Manufacturers of flexible couplings have their own rating systems, each one different than the others. Sort out the confusion between these different systems and learn how to apply them correctly for selecting couplings
Because there is no industry standard, manufacturers of flexible couplings have developed their own methods of rating coupling capabilities, based on different criteria. Some catalogs give torque ratings that are only good for ideal conditions (no misalignment, zero speed, or zero hours of use per day). In such cases, you must apply a number of service factors for normal operating conditions, which reduces the ideal catalog ratings to smaller, but more realistic values.
Others give ratings that are good for normal operating conditions. But even with these ratings, service factors must be applied to account for extreme conditions, such as large fluctuating torques, or large misalignments.
Here’s what to look for in using catalog ratings, and how to apply them correctly so the coupling you select will give satisfactory performance and long life.
Coupling ratings found in catalogs include maximum values for torque, speed, misalignment, and axial displacement. Some of these values can be selected independently of each other, whereas others are interdependent, such as torque and misalignment, or speed and axial displacement.
In most cases the published catalog ratings must be reduced to account for specific operating conditions. The methods for doing so are discussed later in the “Service factors” section.
Torque. The torque rating in a coupling catalog is the maximum value the coupling can transmit under ideal conditions and continuous duty. Unfortunately ideal and continuous are subjective terms, as it will be shown later. Torque may be listed in units of lbin. or hp per 100s of rpm, where Torque, lb-in. 5[hp/(100s of rpm)] 3630.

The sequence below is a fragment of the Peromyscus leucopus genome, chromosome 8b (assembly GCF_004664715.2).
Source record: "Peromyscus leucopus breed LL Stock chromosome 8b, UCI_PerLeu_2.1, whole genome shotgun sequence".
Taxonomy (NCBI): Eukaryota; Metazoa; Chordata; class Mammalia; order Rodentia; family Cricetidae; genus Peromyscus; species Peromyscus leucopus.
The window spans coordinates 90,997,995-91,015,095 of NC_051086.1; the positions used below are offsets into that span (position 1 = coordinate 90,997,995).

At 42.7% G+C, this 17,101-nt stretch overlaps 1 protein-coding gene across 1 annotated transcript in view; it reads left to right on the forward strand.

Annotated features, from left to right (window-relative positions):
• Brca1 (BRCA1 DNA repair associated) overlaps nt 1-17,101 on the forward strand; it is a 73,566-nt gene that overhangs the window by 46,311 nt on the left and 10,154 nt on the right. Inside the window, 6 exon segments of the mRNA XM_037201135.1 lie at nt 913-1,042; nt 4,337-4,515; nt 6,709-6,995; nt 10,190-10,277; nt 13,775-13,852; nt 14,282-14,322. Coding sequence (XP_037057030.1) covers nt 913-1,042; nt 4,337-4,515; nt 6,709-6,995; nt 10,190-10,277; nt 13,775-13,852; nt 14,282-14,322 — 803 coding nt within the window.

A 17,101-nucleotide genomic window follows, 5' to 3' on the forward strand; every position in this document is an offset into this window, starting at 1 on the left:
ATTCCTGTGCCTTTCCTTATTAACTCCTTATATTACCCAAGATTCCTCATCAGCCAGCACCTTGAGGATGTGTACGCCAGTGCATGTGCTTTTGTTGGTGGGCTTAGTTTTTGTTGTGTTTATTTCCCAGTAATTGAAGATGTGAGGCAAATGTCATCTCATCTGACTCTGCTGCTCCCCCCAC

Peak torque. In every machine there are times when the torque is much larger than normal. For example, when a water pump is started, the motor must provide enough torque to not only pump the water at a certain flow rate and pressure, but also to accelerate the rotating masses of the pump and the previously still mass of water in the suction and output pipes. This peak torque can be many times larger than the normal torque.
Couplings can accommodate, occasionally and for a short time, torques larger than the rated values. Ratings for peak torques are found in most coupling catalogs. They are an important factor in selecting a coupling. A coupling that can transmit a machine’s normal torque, but not the peak torque is a poor choice, so make sure you interpret the catalog data correctly.
Speed. At typical operating speeds (up to about 3,600 rpm), centrifugal acceleration causes elastomeric coupling elements to stretch so the outside diameter becomes larger. This can cause interference with coupling guards. Very few catalogs supply data on coupling diameter at operating speed. To be safe, make the guard ID 1.25 times larger than the elastomeric coupling OD.
At high speeds (above 10,000 rpm), centrifugal acceleration can cause excessive stresses in metallic couplings. Consult manufacturer’s catalogs for any speed limitations on couplings.
Misalignment. Coupling misalignment, Figure 1, is the angle that the coupling center element, or spacer, forms with either one of its connected shafts. This angular misalignment is caused by the lateral displacement, or offset, between shafts. Coupling misalignment should not be confused with shaft offset; the first is measured in degrees, the second in inches. When talking about the alignment process, it is wrong to say coupling alignment. We can only align machines; not couplings.
Four facts should be understood by coupling users:
1. All couplings resist being misaligned. Some resist with larger forces than others, but in all cases the resistance is proportional to misalignment. These resisting forces act on shafts, bearings, and seals. Coupling catalogs seldom give values for these forces.